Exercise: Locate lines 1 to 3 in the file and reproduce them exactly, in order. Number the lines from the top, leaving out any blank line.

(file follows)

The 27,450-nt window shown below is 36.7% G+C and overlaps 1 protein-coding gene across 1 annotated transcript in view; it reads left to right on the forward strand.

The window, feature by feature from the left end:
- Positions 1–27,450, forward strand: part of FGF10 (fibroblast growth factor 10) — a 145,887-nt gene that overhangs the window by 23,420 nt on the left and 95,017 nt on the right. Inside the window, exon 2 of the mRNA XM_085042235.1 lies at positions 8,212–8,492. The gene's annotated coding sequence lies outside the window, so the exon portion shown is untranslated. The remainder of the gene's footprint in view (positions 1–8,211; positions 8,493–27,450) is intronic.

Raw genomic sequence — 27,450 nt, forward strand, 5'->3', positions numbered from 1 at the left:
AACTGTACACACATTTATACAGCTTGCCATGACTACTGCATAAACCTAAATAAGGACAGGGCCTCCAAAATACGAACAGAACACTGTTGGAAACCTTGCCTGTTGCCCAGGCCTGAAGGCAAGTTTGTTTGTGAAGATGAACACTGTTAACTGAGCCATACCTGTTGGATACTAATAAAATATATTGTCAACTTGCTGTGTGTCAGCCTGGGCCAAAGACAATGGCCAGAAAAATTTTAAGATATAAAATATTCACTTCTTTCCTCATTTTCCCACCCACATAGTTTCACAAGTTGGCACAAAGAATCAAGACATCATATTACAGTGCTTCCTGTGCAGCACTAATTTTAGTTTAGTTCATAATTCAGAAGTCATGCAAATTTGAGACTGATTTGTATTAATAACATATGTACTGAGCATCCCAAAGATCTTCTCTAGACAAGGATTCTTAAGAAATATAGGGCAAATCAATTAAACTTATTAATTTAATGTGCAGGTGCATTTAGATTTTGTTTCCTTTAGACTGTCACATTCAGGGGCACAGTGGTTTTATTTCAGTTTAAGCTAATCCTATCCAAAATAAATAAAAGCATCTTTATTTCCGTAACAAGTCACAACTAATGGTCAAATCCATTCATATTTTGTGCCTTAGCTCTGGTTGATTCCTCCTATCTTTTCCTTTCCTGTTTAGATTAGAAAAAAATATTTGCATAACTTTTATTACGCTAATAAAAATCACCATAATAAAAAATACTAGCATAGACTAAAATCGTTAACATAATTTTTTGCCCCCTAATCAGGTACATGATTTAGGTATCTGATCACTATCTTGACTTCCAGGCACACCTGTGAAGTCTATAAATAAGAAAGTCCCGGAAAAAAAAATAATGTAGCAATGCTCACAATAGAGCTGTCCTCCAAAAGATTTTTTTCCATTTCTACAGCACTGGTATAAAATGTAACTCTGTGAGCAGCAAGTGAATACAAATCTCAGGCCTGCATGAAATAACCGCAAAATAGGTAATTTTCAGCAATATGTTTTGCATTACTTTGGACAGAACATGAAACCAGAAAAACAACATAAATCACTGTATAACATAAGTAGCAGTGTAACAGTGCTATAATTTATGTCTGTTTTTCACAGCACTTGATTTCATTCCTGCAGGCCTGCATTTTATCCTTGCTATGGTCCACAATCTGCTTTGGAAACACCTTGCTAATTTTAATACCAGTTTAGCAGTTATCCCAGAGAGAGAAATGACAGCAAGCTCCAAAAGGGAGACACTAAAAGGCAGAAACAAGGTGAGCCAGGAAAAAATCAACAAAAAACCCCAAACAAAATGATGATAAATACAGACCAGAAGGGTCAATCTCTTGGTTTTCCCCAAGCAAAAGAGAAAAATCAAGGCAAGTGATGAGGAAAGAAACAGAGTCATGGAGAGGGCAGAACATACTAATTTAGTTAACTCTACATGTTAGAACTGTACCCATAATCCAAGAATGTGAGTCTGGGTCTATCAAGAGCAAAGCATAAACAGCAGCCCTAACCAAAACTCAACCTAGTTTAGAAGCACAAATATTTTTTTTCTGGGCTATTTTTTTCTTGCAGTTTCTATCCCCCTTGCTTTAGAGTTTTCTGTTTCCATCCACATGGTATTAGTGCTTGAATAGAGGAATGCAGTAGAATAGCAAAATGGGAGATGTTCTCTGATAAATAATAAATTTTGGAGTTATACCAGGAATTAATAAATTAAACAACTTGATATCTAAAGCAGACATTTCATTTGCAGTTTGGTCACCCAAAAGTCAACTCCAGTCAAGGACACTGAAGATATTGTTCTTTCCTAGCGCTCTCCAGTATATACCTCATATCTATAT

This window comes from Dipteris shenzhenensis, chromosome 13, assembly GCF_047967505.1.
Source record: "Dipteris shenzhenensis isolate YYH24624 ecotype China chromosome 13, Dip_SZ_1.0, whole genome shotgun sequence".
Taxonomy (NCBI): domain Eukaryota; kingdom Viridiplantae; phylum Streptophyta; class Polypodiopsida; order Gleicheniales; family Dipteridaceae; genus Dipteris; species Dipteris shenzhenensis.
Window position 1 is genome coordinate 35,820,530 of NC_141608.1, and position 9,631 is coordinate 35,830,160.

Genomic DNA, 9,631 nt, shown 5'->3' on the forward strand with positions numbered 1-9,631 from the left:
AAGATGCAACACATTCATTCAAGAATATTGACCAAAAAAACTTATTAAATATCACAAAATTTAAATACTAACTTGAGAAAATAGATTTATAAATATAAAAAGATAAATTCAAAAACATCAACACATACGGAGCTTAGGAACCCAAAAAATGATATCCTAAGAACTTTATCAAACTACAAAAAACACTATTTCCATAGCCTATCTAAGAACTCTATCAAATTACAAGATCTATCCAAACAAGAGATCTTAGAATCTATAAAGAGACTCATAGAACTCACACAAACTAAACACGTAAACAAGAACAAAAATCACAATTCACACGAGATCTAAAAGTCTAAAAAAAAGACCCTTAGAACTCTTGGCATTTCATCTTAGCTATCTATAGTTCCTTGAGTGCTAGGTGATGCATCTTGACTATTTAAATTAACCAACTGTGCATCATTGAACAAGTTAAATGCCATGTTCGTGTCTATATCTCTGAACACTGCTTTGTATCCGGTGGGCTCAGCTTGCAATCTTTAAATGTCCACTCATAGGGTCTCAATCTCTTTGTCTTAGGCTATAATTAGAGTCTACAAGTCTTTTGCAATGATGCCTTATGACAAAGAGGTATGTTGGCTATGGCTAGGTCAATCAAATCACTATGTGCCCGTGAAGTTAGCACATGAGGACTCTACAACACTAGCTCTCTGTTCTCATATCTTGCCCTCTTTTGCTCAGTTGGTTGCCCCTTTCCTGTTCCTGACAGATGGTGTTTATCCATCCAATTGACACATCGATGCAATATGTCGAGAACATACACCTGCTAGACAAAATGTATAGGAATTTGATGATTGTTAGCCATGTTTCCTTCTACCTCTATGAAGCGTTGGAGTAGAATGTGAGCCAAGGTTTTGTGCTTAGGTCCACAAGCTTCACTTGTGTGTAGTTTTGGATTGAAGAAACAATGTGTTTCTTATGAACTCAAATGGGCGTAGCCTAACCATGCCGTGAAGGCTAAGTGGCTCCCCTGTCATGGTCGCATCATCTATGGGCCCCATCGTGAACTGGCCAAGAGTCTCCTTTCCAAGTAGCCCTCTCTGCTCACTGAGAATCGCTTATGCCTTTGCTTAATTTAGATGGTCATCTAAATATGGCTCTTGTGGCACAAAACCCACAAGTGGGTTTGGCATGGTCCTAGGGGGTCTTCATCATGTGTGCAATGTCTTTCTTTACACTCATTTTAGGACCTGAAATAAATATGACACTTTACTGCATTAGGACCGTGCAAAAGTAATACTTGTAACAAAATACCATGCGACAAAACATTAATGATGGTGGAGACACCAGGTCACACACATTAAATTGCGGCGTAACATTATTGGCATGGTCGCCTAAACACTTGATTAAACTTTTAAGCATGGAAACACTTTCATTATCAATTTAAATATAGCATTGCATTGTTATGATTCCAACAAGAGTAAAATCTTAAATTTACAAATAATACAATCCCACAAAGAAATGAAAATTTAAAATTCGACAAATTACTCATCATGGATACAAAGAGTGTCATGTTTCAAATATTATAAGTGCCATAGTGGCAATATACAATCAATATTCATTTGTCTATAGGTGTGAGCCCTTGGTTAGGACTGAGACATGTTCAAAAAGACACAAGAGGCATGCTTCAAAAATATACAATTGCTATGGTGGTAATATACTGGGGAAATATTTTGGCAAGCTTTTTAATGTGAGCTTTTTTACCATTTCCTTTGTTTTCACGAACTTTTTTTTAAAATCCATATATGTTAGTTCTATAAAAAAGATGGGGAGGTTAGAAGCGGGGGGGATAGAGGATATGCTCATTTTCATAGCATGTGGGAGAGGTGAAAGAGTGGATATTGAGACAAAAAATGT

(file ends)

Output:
The 27,450-nt window shown below is 36.7% G+C and overlaps 1 protein-coding gene across 1 annotated transcript in view; it reads left to right on the forward strand.

The window, feature by feature from the left end:
- Positions 1–27,450, forward strand: part of FGF10 (fibroblast growth factor 10) — a 145,887-nt gene that overhangs the window by 23,420 nt on the left and 95,017 nt on the right. Inside the window, exon 2 of the mRNA XM_085042235.1 lies at positions 8,212–8,492. The gene's annotated coding sequence lies outside the window, so the exon portion shown is untranslated. The remainder of the gene's footprint in view (positions 1–8,211; positions 8,493–27,450) is intronic.